Golda (Gertrude Yarra) was born in East New York, Brooklyn, 1913. Her mother, Esther, was born in Romania. Her father, David, was born in Vienna. Golda grew up in extreme poverty. She was blinded in an accident as a young child and remained blind for three years. Although there was no money for the surgery that could correct her blindness, Golda's mother begged a famous German surgeon to operate on her daughter at no cost and he agreed. Golda was able to see again.
Golda quit school at age 14, so that she could work to save money for her younger brother Fred's education. Fred went on to become a school teacher in the New York City school system for thirty years. He also wrote a book on square dancing and was a fencing teacher and hypnotist. Golda started working in factories to help her family as well as to save money for Fred. She was appalled at the working conditions for the factory workers. At the factory she worked with people of all races and nationalities. In evenings and on weekends Golda sang at the local social clubs.
After marrying her husband Murray and having two children, she continued to work in the factory. She started organizing the labor movement to improve the working conditions of the workers. Even though the bosses threatened her, Golda continued organizing. She organized a strike, and although she was fired, the other workers were given better conditions.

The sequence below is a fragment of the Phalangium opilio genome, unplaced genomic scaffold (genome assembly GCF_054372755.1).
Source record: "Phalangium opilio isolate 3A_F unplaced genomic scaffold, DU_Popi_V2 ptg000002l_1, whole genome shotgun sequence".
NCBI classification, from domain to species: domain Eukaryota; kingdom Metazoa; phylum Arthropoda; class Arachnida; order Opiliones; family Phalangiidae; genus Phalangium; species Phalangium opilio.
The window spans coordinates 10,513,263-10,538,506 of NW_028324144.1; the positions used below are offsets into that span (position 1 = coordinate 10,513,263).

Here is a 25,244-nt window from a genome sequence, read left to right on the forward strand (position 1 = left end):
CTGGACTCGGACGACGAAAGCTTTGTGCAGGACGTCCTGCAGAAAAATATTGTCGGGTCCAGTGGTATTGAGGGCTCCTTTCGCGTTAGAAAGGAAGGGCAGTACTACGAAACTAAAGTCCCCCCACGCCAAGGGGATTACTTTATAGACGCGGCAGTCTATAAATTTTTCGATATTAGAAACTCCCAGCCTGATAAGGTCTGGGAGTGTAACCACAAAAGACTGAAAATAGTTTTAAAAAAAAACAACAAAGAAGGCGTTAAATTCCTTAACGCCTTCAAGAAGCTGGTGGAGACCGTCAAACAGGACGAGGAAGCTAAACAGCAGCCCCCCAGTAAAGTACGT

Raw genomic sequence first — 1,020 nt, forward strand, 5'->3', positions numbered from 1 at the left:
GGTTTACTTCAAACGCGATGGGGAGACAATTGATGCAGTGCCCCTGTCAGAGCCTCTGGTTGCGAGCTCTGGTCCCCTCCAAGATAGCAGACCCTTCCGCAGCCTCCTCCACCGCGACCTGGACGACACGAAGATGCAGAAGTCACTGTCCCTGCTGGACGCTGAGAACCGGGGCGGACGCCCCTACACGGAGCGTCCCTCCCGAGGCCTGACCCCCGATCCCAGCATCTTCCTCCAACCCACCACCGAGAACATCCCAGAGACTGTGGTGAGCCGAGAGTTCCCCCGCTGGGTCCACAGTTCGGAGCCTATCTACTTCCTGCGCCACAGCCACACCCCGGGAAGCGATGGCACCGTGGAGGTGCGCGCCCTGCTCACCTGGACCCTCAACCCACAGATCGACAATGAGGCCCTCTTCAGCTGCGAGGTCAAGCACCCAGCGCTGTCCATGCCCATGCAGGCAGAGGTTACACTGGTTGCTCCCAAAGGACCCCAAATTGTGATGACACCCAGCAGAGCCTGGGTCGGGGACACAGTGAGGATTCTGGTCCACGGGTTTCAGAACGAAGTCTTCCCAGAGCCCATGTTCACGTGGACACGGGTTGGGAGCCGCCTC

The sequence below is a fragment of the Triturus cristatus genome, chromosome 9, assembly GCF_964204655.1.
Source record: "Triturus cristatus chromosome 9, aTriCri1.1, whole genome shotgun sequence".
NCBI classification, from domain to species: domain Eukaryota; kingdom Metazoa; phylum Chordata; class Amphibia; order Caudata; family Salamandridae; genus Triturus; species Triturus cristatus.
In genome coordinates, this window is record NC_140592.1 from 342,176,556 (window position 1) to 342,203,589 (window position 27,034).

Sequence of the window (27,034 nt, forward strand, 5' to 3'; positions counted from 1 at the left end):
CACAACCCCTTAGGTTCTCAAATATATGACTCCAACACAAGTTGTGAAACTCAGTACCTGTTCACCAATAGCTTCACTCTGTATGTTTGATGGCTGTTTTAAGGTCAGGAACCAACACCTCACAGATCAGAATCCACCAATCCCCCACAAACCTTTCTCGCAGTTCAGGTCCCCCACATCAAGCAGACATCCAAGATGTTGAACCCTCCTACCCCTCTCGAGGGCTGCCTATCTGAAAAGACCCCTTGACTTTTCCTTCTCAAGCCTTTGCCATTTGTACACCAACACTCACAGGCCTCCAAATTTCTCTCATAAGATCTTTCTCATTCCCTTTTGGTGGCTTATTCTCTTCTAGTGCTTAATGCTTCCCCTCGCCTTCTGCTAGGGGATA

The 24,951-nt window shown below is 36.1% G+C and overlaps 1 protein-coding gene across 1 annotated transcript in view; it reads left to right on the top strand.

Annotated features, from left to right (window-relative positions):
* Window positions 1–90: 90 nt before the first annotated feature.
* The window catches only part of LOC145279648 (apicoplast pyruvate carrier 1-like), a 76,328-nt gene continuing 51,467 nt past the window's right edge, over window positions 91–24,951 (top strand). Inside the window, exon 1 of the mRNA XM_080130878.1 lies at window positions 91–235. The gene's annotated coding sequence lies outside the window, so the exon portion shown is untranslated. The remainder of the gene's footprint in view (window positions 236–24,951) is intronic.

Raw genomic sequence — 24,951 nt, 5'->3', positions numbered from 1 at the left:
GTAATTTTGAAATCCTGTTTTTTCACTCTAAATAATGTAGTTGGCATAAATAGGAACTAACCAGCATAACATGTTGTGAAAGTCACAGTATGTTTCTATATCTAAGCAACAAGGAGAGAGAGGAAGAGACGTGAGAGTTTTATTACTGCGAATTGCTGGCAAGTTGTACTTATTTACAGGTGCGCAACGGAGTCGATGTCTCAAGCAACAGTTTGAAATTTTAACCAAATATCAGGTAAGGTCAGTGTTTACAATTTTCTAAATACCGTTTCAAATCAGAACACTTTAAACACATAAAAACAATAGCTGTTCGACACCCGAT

Golda continued to work for organized labor in every factory that she worked at. Her home was a haven in the neighborhood. People in trouble could always come to her railroad flat on the Lower East Side of Manhattan for a meal or for a talk. All the neighbors' children were always at her home.
On more than one occasion, she brought in homeless men from the Bowery and helped dry them out and find them work. When her husband, Murray, would object, she would say, "But, Murray, they had mothers who loved them too." Murray just thought that she was crazy, but acceded to her actions. Nobody ever left her home hungry. When her friends or her children's friends were ever in trouble, they were always offered a meal and a place to stay if necessary.
Although Golda had little in the way of finances, she had a huge heart and always would help those in need. Prejudice was never allowed in her home, and anybody exhibiting any type of prejudice or racism was quickly shown the door. After Golda turned fifty, she started working for the State of New York. Compared to the factory work, it was heaven. She couldn't understand when any of the other workers would complain.
Golda lived by the Golden Rule and by the maxim that it was better to give than to receive.
She passed away in 1989, but left her legacy of love and giving behind.